So open sourcing will not happen. It's too important to Apple to keep a tight control over the experience of using Apple products. Once they set the code free they can't control what happens. Imagine the mistake of clone licensing repeated with no ability to undo the mistake and you see where this goes.
  • by Anonymous Coward on Tuesday April 18, 2006 @03:45PM (#15152054)
    By the way, I was asking netradio.com for a way to buy tracks individually ten years ago! Does that make me a visionary?? What took Steve so f@cking long??

    No you see, while you spent your time posting as an AC on Slashdot, Steve Jobs actually went out and did it.

  • by kisrael (134664) on Tuesday April 18, 2006 @03:52PM (#15152101) Homepage
    Bingo. I was going to say something like that.

    Also the grandparent post misses the way that truly standardized hardware makes it significantly easier for Apple to make its lovely software.

    There are a few things here and there I'm not crazy about w/ my G3 iBook, like the single mouse button, and some other thins that probably because of over exposure to Windows I'm not comfortable with, but overall it's a much more well tuned experience, and I love that the hardware doesn't bake my lap...
  • by dohcvtec (461026) on Tuesday April 18, 2006 @04:21PM (#15152333)
    Jobs doesn't want to dominate. He's a kooky hippie who managed to strike it rich, not an aspiring Bill Gates or Larry Ellison.

    True, and this is the key reason why Dvorak is clueless. He says Apple is doomed because they will never dominate the desktop or monopolize like Microsoft. If Apple not overtaking Microsoft is considered failure, then sure they're doomed, and something crazy like open-sourcing OSX may become necessary. But back in the real world, Apple is sitting pretty with the small marketshare they have, and I see their star rising with the path they're currently taking, not falling as Dvorak confusingly suggests.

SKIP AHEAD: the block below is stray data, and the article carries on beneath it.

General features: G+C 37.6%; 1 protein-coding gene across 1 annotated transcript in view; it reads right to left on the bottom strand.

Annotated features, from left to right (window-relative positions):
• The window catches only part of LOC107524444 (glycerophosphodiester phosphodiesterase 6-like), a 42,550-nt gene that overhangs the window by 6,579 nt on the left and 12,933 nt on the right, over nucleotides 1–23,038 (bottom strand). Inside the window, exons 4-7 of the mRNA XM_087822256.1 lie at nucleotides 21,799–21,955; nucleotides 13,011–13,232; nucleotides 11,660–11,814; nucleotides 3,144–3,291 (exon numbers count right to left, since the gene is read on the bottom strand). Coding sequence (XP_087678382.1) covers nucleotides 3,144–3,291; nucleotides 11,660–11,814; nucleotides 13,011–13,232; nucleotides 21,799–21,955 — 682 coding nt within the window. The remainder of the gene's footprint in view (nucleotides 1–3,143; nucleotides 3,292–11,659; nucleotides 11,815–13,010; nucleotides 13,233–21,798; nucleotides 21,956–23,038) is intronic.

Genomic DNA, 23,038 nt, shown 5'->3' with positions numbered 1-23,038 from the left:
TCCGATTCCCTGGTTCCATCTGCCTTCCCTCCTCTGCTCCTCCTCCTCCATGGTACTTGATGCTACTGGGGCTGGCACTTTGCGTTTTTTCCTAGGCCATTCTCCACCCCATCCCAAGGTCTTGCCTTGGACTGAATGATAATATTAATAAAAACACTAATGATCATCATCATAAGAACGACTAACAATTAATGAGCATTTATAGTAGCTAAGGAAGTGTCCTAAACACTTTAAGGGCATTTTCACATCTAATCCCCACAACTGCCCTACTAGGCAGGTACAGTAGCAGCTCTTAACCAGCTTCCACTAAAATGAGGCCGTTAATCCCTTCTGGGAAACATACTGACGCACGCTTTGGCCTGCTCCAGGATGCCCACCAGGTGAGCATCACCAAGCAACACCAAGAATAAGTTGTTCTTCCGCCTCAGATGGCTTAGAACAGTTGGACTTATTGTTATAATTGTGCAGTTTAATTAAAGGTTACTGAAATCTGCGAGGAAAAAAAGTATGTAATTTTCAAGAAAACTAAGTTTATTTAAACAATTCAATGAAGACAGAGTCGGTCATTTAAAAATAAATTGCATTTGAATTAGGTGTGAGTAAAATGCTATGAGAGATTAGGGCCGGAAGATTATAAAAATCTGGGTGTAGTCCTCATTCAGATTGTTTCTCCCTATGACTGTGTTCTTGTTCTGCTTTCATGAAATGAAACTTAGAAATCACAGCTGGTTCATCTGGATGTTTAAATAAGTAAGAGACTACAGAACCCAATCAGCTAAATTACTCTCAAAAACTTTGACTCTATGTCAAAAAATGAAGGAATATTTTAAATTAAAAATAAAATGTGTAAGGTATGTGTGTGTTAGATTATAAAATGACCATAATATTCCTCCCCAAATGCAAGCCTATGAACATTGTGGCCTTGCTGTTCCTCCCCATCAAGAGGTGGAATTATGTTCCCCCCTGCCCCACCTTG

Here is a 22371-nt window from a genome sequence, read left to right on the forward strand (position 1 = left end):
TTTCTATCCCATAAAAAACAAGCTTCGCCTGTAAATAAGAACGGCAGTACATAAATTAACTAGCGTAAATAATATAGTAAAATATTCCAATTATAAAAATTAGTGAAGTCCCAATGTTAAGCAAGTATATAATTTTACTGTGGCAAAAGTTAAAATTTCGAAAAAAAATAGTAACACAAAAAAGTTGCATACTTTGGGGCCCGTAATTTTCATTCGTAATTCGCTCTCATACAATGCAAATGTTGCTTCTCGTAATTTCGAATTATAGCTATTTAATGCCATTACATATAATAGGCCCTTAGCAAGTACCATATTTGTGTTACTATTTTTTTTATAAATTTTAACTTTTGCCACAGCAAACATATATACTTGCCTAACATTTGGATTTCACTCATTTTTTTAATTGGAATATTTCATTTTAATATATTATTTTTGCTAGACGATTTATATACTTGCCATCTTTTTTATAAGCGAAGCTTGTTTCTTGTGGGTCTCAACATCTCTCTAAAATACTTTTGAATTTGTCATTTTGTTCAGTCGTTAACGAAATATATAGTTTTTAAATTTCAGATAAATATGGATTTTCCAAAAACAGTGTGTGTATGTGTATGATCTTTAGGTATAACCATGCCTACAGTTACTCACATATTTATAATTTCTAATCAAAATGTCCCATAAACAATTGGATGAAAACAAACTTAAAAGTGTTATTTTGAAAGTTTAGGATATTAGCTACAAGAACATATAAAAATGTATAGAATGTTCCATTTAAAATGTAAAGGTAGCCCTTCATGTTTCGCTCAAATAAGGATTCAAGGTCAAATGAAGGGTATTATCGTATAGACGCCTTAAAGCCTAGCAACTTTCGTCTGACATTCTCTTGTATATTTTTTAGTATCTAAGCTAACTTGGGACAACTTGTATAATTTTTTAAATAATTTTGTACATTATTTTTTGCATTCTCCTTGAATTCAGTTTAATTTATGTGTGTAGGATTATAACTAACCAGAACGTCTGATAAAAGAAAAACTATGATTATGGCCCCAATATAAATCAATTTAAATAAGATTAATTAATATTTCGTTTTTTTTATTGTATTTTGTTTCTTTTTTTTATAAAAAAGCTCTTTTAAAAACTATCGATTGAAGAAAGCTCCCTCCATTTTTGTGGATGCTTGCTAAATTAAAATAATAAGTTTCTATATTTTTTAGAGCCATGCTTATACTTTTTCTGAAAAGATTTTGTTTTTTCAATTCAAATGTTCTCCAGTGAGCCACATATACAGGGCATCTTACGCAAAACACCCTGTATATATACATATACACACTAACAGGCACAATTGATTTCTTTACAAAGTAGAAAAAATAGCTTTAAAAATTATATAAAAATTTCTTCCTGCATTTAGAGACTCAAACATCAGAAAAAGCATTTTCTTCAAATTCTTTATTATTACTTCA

• What a bonehead (Score:3, Insightful)

    by danwesnor (896499) on Tuesday April 18, 2006 @04:56PM (#15152607)
    With all attention turned in that direction, there would be nothing Microsoft could do to stem a reversal of its fortunes.
    Except rake in the profits. If Apple loses quality control by going open source, their product won't meet the standards of their users. Also, it would be mere minutes before an open-source OS X was ported to run on non-Apple hardware, essenitally knocking themselves out of the computer business.
    Step 2: Determining functionality without risk.
    The definition of a public beta test.
    In other words, can the community at large live with the idea of Windows running on a Mac?
    Yes, they can, they've been doing it for a while through various emulators. Maybe if your head was someplace with a more panoramic view than the orifice where you usually keep it, you'd have noticed this.
    If the Windows test keeps going the way it's going, the results may indicate that Mac users are more likely to shift to Windows than we used to think.
    That's a baseless conclusion, and is based on the assumtion that Mac users don't really want to run OS X and are looking for an alternative, an assumption that we all know is wrong.
    But what will happen to Mac OS X?